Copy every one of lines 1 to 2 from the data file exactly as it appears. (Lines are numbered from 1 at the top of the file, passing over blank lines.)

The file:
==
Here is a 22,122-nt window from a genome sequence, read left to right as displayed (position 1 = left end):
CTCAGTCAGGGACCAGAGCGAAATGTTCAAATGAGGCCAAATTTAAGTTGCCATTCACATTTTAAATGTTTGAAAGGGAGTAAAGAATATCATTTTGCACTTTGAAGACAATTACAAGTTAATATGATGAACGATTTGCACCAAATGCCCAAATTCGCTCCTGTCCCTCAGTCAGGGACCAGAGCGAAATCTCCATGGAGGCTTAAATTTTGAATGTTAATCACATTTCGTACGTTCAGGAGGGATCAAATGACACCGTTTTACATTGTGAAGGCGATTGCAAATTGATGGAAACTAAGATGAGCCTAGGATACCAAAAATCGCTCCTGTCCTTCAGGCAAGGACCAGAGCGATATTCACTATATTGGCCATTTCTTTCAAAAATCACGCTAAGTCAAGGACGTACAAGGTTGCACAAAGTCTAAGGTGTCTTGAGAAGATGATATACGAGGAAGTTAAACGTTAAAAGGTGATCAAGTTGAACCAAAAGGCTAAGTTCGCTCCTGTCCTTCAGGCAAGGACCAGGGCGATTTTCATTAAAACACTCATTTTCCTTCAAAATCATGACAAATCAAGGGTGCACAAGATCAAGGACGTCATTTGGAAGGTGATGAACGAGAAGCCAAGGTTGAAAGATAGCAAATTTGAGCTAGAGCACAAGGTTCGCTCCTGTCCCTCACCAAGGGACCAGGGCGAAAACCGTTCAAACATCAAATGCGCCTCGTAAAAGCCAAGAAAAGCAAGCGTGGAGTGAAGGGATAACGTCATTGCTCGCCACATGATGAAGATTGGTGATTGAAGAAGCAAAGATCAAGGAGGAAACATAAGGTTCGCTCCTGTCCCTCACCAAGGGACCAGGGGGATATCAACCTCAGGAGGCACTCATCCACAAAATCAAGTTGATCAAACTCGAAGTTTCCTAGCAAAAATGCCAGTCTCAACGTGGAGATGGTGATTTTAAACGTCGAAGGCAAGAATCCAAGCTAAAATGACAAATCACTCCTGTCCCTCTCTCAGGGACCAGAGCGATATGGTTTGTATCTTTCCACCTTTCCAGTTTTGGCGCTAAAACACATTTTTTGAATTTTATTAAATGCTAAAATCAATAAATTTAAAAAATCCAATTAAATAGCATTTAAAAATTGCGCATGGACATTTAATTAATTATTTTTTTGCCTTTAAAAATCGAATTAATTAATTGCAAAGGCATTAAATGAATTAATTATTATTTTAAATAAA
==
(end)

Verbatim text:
Here is a 22,122-nt window from a genome sequence, read left to right as displayed (position 1 = left end):
CTCAGTCAGGGACCAGAGCGAAATGTTCAAATGAGGCCAAATTTAAGTTGCCATTCACATTTTAAATGTTTGAAAGGGAGTAAAGAATATCATTTTGCACTTTGAAGACAATTACAAGTTAATATGATGAACGATTTGCACCAAATGCCCAAATTCGCTCCTGTCCCTCAGTCAGGGACCAGAGCGAAATCTCCATGGAGGCTTAAATTTTGAATGTTAATCACATTTCGTACGTTCAGGAGGGATCAAATGACACCGTTTTACATTGTGAAGGCGATTGCAAATTGATGGAAACTAAGATGAGCCTAGGATACCAAAAATCGCTCCTGTCCTTCAGGCAAGGACCAGAGCGATATTCACTATATTGGCCATTTCTTTCAAAAATCACGCTAAGTCAAGGACGTACAAGGTTGCACAAAGTCTAAGGTGTCTTGAGAAGATGATATACGAGGAAGTTAAACGTTAAAAGGTGATCAAGTTGAACCAAAAGGCTAAGTTCGCTCCTGTCCTTCAGGCAAGGACCAGGGCGATTTTCATTAAAACACTCATTTTCCTTCAAAATCATGACAAATCAAGGGTGCACAAGATCAAGGACGTCATTTGGAAGGTGATGAACGAGAAGCCAAGGTTGAAAGATAGCAAATTTGAGCTAGAGCACAAGGTTCGCTCCTGTCCCTCACCAAGGGACCAGGGCGAAAACCGTTCAAACATCAAATGCGCCTCGTAAAAGCCAAGAAAAGCAAGCGTGGAGTGAAGGGATAACGTCATTGCTCGCCACATGATGAAGATTGGTGATTGAAGAAGCAAAGATCAAGGAGGAAACATAAGGTTCGCTCCTGTCCCTCACCAAGGGACCAGGGGGATATCAACCTCAGGAGGCACTCATCCACAAAATCAAGTTGATCAAACTCGAAGTTTCCTAGCAAAAATGCCAGTCTCAACGTGGAGATGGTGATTTTAAACGTCGAAGGCAAGAATCCAAGCTAAAATGACAAATCACTCCTGTCCCTCTCTCAGGGACCAGAGCGATATGGTTTGTATCTTTCCACCTTTCCAGTTTTGGCGCTAAAACACATTTTTTGAATTTTATTAAATGCTAAAATCAATAAATTTAAAAAATCCAATTAAATAGCATTTAAAAATTGCGCATGGACATTTAATTAATTATTTTTTTGCCTTTAAAAATCGAATTAATTAATTGCAAAGGCATTAAATGAATTAATTATTATTTTAAATAAA